Monday, May 31, 2010

Brought to perfection as one

Yes, it's our anniversary today...

And yes, I'm still mushy and nostalgic from the wedding weekend...

And yes, of course, I've been dying all day to get home and blog all about it!

This weekend was an absolutely perfect anniversary weekend. And it sure wasn't because we were off alone on a second honeymoon, worry free on a beach with nothing to do but gaze in each others' eyes.

Quite the opposite in fact.

And only now that it's all said and done, the kids are safely (and finally quietly) tucked into their own beds, can I truly appreciate just why this statement is so fitting.

Much to my husband's dismay our anniversary weekend (that coincidentally fell on one of his few paid holidays of the year) wasn't going to be spent just the two of us; but rather as a bitter mixture of many long hours driving all over the state with two children 2-years-old and under. Or him alone with those car-weary kids in particularly small hotel rooms while I was off helping someone else (who, naturally, he doesn't really know) celebrate their wedding all extended weekend long.

Maybe it was the near triple digit temperatures, maybe it the lack of sleep from us all trying to do so together in a full size bed in a 300 sq foot room, or maybe and unfortunately more likely it was probably just my suppressed
guilt seeping out for putting my poor husband through this, but I was stressed out and we were both CRANKY!

Crankiness and exhaustion aside, we tried relentlessly to squeeze the most out of the weekend by driving unreasonably far in whatever small windows of time we could find to hit all the "must sees" in the area. What this really meant was even more time in the car with already car-wearing kids and even more aimless wondering in famished hunger to find whatever least gut wrenching, middle of no where, but affordable looking local joints we dared to dine at. I think we arrived to most of our sight sees with just enough time to snap a picture just to say we saw it.

(Note the car-weary "are you kidding me mom?" look on Jonah's face for the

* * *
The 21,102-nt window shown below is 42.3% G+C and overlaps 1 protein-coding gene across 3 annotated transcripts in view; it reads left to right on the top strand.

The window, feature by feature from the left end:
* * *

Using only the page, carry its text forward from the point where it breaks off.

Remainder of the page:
we're-here-now-let's-hurry-and-take-a-picture picture).

Then it hit me, as I stood there next to the bride watching the best daddy in the world gracefully quiet our two children in the far back of the wedding-

I. am. so. lucky.

This weekend signifies just how perfect we are for each other. Most couples probably would never have been in a situation like this, because unlike us, they're normal and likely try to rest on their vacations. Not us, no matter where we are or what the occasion we both still have this burning desire to feel like we accomplished something and will apparently drive to the ends of the earth and nearly kill ourselves of exhaustion just to say we did and we got a great deal on it!

Most couples in this situation would probably have stopped speaking to each other and most parents would've thrown their screaming kids out the window by Saturday afternoon for sure. Yet, somehow every time I was near my breaking point my husband seemed to sweep in with all the grace in the world to help me out and somehow, although I didn't realize it, I seemed to do the very same for him.

Ok, so you're probably still thinking, "the perfect anniversary weekend," she must be crazy???

Ok, I'll admit, even though I love weddings I probably would've much rather had a second honeymoon just the two of us, but since we didn't have the money for that anyway, this was the next most perfect alternative.

So much about this weekend was just like marriage itself and like our marriage we somehow always manage to end the day loving and appreciating each other a little more. We bring out the best in each other and even after all this time I still get butterflies when I think about how much I love him and all those quirky things about him
(I think this picture says enough, what was he looking for in the flowers??).

Even though my groom didn't get to stay to dance the night away with me (not surprisingly, he volunteered to head back to the room with the kids...again...), I was so grateful to be part of the wedding and had a wonderful time! They had a live band, who unlike most wedding bands, honestly was AMAZING. The kind of amazing that makes you still feel like your legs are dancing once you lay down in bed to go to sleep. Yes, that amazing. The bride had the glow of contagious emotion on her face and all of us husbandless Mrs left dying to get back to ours.

Once I finally did, I think I feel asleep faster than I could say "happy anniversary," but at least I spent the rest of the night dreaming I was back at our special day.